Explore BrainMass

Process Costing

Process costing is appropriate where there are many units of a single product, each are indistinguishable from other units, and the identical nature of each unit of product makes it reasonable and efficient to assign the same average cost per unit. Processing departments have products that pass on to the next department or are sold. Often single products are produced on a continuing basis for a long period of time.

Process costing systems pool costs by department, compute unit costs based on these pools and allocate unit costs based on department production reports. Costs of goods sold, finished goods, and work in process (WIP) accounts are kept for each department.

Equivalent units of production are used to account for the costs of unfinished goods in work in progress at the end of the period. This is necessary because a department usually has some partially completed units in its beginning and ending inventory.


Equivalent Units = # of Partially Completed Units * the Percentage of Completion


Equivalent units are relative to each factor of production. That is, a different number of equivalent units may be considered complete relative to direct material, direct labor and factory overhead. For example, 80% of direct material, 60% of direct labor, and 100% of factory overhead may have been used so far.

Costing for equivalent units can be done using different inventory costing methods. The weighted-average costing method is usually chosen because it easily provides relatively accurate costs. However, FIFO may be better to use if costs go up significantly between the two periods.


Weighted cost per equivalent unit = [cost of beginning WIP inventory + cost added during period] / equivalent units of production


Equivalent Units of Production = Equivalent units to complete beginning inventory* + Units started and completed during the period + Equivalent units in ending work in process inventory


Equivalent Units of Production = Units transferred out + Equivalent units in ending work in process inventory − Equivalent units in beginning inventory.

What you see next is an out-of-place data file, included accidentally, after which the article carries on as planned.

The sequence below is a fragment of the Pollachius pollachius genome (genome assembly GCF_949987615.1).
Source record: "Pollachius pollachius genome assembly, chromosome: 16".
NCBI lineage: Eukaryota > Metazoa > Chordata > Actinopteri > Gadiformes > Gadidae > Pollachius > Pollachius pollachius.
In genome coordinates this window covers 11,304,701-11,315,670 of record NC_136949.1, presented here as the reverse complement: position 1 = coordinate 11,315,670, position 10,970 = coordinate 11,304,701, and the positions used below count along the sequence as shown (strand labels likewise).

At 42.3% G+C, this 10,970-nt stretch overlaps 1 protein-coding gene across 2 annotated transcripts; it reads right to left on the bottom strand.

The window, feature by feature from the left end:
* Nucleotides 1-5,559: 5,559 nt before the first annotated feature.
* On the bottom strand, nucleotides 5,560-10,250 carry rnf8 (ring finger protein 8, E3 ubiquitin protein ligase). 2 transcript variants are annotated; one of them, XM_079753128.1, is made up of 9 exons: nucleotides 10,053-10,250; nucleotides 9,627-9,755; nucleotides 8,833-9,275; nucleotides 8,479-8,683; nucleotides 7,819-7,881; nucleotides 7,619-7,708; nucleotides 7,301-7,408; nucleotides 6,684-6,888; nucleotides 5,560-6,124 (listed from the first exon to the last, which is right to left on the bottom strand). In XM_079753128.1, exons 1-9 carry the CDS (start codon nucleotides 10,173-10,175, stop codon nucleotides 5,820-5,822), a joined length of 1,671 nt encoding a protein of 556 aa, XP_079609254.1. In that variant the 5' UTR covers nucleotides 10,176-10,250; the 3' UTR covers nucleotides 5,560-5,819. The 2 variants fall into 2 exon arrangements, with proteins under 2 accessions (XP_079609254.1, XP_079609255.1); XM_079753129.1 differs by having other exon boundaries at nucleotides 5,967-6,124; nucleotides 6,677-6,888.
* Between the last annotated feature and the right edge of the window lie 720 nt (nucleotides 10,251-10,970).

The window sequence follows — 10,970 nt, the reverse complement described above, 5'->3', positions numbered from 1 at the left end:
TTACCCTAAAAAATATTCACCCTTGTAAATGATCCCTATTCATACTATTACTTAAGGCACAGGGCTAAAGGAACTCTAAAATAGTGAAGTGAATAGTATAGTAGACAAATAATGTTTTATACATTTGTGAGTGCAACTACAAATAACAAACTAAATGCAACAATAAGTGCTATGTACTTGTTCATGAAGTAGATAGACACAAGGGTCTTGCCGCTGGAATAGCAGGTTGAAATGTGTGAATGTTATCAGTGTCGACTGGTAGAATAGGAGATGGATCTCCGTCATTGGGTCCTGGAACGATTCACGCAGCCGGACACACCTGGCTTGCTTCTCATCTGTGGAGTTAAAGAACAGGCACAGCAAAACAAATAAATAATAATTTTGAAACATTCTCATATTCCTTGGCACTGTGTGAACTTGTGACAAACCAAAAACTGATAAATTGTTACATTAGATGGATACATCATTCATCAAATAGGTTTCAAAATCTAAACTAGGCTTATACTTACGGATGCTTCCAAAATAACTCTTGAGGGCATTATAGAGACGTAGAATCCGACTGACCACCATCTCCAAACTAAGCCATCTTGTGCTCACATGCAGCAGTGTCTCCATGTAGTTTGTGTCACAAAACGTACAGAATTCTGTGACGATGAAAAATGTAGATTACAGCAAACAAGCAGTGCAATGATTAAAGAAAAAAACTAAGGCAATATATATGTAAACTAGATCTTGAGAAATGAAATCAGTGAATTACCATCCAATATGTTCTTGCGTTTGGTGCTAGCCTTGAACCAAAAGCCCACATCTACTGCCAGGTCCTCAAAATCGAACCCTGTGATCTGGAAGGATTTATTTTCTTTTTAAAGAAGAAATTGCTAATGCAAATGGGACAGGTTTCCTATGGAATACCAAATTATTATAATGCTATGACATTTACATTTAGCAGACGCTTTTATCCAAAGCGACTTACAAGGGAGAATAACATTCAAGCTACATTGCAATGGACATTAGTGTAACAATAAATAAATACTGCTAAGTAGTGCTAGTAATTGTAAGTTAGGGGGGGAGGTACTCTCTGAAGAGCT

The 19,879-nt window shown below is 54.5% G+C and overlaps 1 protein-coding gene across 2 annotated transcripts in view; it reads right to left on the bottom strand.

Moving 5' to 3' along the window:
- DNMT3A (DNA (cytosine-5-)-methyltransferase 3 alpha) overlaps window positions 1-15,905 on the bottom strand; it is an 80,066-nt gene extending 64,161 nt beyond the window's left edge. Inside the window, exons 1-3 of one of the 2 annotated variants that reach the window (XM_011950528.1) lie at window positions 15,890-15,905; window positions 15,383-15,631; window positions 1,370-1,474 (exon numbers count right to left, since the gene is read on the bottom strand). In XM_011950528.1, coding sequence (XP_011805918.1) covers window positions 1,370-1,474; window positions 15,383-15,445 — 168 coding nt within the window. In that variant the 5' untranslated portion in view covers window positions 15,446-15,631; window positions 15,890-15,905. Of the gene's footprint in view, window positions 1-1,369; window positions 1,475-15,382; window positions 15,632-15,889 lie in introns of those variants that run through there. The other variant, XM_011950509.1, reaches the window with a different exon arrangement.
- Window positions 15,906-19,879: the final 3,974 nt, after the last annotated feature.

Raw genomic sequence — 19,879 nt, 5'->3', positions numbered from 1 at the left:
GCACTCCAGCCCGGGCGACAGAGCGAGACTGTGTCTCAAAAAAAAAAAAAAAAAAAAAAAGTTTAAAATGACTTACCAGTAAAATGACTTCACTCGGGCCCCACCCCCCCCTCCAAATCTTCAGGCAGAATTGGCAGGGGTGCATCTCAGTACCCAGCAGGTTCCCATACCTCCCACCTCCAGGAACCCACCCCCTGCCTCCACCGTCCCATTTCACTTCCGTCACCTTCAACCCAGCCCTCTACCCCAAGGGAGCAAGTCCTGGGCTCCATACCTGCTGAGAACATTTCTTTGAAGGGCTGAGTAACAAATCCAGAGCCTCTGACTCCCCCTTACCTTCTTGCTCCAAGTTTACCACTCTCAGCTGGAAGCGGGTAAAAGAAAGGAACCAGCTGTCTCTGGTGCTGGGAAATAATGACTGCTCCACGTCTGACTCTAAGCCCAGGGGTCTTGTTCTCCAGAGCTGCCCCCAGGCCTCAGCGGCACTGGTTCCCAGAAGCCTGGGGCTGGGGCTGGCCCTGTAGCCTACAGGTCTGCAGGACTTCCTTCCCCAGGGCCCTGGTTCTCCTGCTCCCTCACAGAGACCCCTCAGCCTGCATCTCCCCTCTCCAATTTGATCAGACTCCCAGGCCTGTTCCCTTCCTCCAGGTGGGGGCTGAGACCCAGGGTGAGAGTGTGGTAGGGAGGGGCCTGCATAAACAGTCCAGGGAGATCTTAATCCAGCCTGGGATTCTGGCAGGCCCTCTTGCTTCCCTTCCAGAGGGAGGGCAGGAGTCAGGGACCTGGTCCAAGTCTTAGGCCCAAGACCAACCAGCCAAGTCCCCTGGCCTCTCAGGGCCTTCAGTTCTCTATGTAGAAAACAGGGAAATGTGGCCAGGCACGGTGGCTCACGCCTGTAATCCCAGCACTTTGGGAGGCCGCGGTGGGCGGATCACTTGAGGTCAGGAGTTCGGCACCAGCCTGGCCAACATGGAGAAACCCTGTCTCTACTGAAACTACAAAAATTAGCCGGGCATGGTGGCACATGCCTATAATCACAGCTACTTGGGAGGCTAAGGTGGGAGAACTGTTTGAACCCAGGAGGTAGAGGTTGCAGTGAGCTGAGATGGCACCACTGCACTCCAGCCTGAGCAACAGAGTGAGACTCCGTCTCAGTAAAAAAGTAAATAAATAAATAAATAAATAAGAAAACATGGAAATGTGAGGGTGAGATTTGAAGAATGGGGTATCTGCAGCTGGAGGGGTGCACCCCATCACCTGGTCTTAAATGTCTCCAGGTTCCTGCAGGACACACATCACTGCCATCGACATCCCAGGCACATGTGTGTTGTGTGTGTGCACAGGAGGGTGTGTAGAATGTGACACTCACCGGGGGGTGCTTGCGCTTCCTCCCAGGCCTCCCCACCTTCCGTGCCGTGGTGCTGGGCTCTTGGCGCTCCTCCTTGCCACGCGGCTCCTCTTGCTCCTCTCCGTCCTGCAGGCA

*Equivalent units to complete beginning inventory = Units in beginning inventory × (100% − Percentage completion of beginning inventory)

© BrainMass Inc. brainmass.com August 15, 2018, 4:25 pm ad1c9bdddf

Manufacturing: Process Costing in Industry

1.Process costing differs from job order costing in the way costs are accounted for. Share your thoughts about the accounting differences in process costing versus job order costing, and explain how manufacturing costs are accounted for in process costing. Further explain why the cost per equivalent unit are determined separatel

Sample Solution: Cost Accounting

5. Assume that the following events occurred at a division of Admiral Enterprises for the current year. (1) Purchased $900,000 in direct materials. (2) Incurred direct labor costs of $520,000. (3) Determined that manufacturing overhead was $820,000. (4) Transferred 75% of the materials purchased to Work-in-Process Inventor

Cost of Goods Manufactured and Sold, Income Statement and Overhead Applied

Problem I The following data (in thousands of dollars) have been taken from the accounting records of ACME Corporation for the completed year. Sales $860 Purchase of raw materials $150 Direct labor $110 Manufacturing overhead $210 Administrative expenses $130 Selling expenses $180 Raw materials invent

West Chemical, Joint Costs, allocate physical units NRV

West Chemical, Joint Costs, allocate physical units NRV West Chemical manufactures Pentex and Glaxco - two industrial chemicals - in a joint process. In October, 16,000 pounds of Pentex and 4,000 pounds of Glaxco were processed. Management generally processes each of these chemicals further in separable processes to manufact